Respiratory activity of laryngeal muscles in awake and sleeping dogs.
Harding R., England SJ., Stradling JR., Kozar LF., Phillipson EA.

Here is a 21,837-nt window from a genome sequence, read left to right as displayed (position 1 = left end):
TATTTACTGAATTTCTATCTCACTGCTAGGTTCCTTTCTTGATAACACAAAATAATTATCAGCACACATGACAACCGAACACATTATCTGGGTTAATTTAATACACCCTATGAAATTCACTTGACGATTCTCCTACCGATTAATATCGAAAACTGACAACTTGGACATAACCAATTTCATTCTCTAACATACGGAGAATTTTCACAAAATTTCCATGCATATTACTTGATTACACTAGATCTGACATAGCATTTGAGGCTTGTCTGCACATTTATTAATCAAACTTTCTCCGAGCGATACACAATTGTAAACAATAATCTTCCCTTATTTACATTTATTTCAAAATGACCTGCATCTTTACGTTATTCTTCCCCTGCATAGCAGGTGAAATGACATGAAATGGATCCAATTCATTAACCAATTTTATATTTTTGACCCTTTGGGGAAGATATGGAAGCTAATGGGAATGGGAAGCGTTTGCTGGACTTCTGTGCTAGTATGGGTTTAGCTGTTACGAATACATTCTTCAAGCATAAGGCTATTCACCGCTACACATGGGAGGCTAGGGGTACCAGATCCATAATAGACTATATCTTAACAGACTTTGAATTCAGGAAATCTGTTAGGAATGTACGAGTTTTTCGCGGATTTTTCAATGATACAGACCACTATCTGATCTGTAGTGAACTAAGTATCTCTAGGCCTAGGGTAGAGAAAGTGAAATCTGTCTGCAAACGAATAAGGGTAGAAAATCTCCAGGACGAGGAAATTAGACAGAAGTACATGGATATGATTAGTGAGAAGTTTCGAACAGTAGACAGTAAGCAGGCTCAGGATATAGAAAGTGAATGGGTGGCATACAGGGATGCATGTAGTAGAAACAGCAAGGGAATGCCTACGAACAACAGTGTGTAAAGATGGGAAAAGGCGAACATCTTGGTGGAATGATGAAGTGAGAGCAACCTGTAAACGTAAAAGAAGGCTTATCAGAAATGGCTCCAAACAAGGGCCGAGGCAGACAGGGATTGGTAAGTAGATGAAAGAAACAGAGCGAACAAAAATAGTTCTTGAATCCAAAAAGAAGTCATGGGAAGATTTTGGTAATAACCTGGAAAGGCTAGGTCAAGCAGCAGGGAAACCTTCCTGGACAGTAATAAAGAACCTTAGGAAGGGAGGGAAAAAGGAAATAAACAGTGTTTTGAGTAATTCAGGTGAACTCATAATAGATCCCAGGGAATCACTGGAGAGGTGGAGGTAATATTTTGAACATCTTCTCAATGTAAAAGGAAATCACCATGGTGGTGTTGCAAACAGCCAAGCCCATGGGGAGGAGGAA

Experiments were conducted in adult dogs to determine the respiratory activity of laryngeal muscles during wakefulness and sleep. We studied the EMG activity of three laryngeal muscles in five trained dogs, two of which were completely intact, and three of which had a previously-formed side-hole tracheal stoma. Pairs of electrodes were implanted chronically into the posterior cricoarytenoid muscle (PCA), a laryngeal dilator, cricothyroid (CT), and thyroarytenoid (TA), a laryngeal adductor. EMG electrodes were also inserted into the costal portion of the diaphragm. In wakefulness (W), slow wave sleep (SWS) and rapid eye movement (REM) sleep the EMGs of the PCA and CT muscles increased in intensity during diaphragm activation, with varying levels of basal activity during expiration. However, the greatest levels of inspiratory activity in PCA and CT during sleep were found in REM sleep, usually in the absence of augmented diaphragm EMG activity. This laryngeal muscle activity was associated with laryngeal dilation. There were also marked state-related changes in the level of activity of CT during expiration, suggestive of changes in the degree of expiratory adduction of the larynx. The adductor muscles (TA) were not active during expiration, except during alert W. There were no consistent differences in respiratory activity of the laryngeal muscles between the two intact dogs and those with a tracheal stoma (whether or not an endotracheal tube was in place), nor was laryngeal muscle activity affected by the subsequent creation of a tracheal stoma in the two intact dogs. The findings indicate that sleep-wakefulness state exerts important influences on the respiratory activity of laryngeal muscles in the adult dog.